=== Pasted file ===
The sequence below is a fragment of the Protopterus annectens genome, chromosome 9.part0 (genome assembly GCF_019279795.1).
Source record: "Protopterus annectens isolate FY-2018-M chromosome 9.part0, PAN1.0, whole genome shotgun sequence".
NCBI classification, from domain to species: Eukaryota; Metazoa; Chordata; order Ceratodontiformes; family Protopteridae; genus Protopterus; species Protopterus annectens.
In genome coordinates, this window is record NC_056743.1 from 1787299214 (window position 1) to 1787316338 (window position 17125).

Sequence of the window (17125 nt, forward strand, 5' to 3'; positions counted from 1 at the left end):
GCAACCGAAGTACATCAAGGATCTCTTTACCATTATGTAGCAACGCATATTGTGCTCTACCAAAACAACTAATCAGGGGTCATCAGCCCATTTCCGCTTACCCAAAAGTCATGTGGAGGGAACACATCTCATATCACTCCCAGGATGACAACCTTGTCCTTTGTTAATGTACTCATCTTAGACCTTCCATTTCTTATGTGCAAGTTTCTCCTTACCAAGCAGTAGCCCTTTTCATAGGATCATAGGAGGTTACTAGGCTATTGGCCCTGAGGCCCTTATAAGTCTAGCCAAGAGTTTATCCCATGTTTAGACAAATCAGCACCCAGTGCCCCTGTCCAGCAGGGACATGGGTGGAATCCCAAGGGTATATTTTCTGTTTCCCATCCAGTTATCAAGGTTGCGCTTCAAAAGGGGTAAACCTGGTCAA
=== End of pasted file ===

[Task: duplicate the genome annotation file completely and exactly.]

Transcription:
The sequence below is a fragment of the Protopterus annectens genome, chromosome 9.part0 (genome assembly GCF_019279795.1).
Source record: "Protopterus annectens isolate FY-2018-M chromosome 9.part0, PAN1.0, whole genome shotgun sequence".
NCBI classification, from domain to species: Eukaryota; Metazoa; Chordata; order Ceratodontiformes; family Protopteridae; genus Protopterus; species Protopterus annectens.
In genome coordinates, this window is record NC_056743.1 from 1787299214 (window position 1) to 1787316338 (window position 17125).

Sequence of the window (17125 nt, forward strand, 5' to 3'; positions counted from 1 at the left end):
GCAACCGAAGTACATCAAGGATCTCTTTACCATTATGTAGCAACGCATATTGTGCTCTACCAAAACAACTAATCAGGGGTCATCAGCCCATTTCCGCTTACCCAAAAGTCATGTGGAGGGAACACATCTCATATCACTCCCAGGATGACAACCTTGTCCTTTGTTAATGTACTCATCTTAGACCTTCCATTTCTTATGTGCAAGTTTCTCCTTACCAAGCAGTAGCCCTTTTCATAGGATCATAGGAGGTTACTAGGCTATTGGCCCTGAGGCCCTTATAAGTCTAGCCAAGAGTTTATCCCATGTTTAGACAAATCAGCACCCAGTGCCCCTGTCCAGCAGGGACATGGGTGGAATCCCAAGGGTATATTTTCTGTTTCCCATCCAGTTATCAAGGTTGCGCTTCAAAAGGGGTAAACCTGGTCAA